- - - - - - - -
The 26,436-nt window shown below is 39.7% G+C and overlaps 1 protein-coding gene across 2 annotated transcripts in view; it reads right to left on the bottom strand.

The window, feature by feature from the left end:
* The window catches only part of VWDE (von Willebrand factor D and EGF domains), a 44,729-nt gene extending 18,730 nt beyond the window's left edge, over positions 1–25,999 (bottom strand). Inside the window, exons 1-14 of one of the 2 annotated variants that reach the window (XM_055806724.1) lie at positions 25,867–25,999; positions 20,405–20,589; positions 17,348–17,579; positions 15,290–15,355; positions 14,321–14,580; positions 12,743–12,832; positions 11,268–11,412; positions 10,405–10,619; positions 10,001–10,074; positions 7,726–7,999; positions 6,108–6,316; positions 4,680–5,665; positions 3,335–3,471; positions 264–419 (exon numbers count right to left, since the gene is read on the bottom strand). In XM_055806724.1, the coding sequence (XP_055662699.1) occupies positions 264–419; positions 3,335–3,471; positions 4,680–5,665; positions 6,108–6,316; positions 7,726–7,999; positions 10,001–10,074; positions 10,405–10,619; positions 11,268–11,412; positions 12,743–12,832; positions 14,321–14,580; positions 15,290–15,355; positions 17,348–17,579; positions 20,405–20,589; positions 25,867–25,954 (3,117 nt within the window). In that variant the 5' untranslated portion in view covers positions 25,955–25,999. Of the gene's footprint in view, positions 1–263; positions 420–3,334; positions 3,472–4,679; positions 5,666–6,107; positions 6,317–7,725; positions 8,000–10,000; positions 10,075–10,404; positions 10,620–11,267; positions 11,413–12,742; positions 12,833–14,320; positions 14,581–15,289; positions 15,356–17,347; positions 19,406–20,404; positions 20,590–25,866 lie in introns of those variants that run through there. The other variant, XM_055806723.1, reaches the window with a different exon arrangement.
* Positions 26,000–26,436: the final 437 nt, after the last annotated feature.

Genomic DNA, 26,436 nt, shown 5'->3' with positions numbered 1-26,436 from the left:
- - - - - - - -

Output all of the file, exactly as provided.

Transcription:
The 26,436-nt window shown below is 39.7% G+C and overlaps 1 protein-coding gene across 2 annotated transcripts in view; it reads right to left on the bottom strand.

The window, feature by feature from the left end:
* The window catches only part of VWDE (von Willebrand factor D and EGF domains), a 44,729-nt gene extending 18,730 nt beyond the window's left edge, over positions 1–25,999 (bottom strand). Inside the window, exons 1-14 of one of the 2 annotated variants that reach the window (XM_055806724.1) lie at positions 25,867–25,999; positions 20,405–20,589; positions 17,348–17,579; positions 15,290–15,355; positions 14,321–14,580; positions 12,743–12,832; positions 11,268–11,412; positions 10,405–10,619; positions 10,001–10,074; positions 7,726–7,999; positions 6,108–6,316; positions 4,680–5,665; positions 3,335–3,471; positions 264–419 (exon numbers count right to left, since the gene is read on the bottom strand). In XM_055806724.1, the coding sequence (XP_055662699.1) occupies positions 264–419; positions 3,335–3,471; positions 4,680–5,665; positions 6,108–6,316; positions 7,726–7,999; positions 10,001–10,074; positions 10,405–10,619; positions 11,268–11,412; positions 12,743–12,832; positions 14,321–14,580; positions 15,290–15,355; positions 17,348–17,579; positions 20,405–20,589; positions 25,867–25,954 (3,117 nt within the window). In that variant the 5' untranslated portion in view covers positions 25,955–25,999. Of the gene's footprint in view, positions 1–263; positions 420–3,334; positions 3,472–4,679; positions 5,666–6,107; positions 6,317–7,725; positions 8,000–10,000; positions 10,075–10,404; positions 10,620–11,267; positions 11,413–12,742; positions 12,833–14,320; positions 14,581–15,289; positions 15,356–17,347; positions 19,406–20,404; positions 20,590–25,866 lie in introns of those variants that run through there. The other variant, XM_055806723.1, reaches the window with a different exon arrangement.
* Positions 26,000–26,436: the final 437 nt, after the last annotated feature.

Genomic DNA, 26,436 nt, shown 5'->3' with positions numbered 1-26,436 from the left: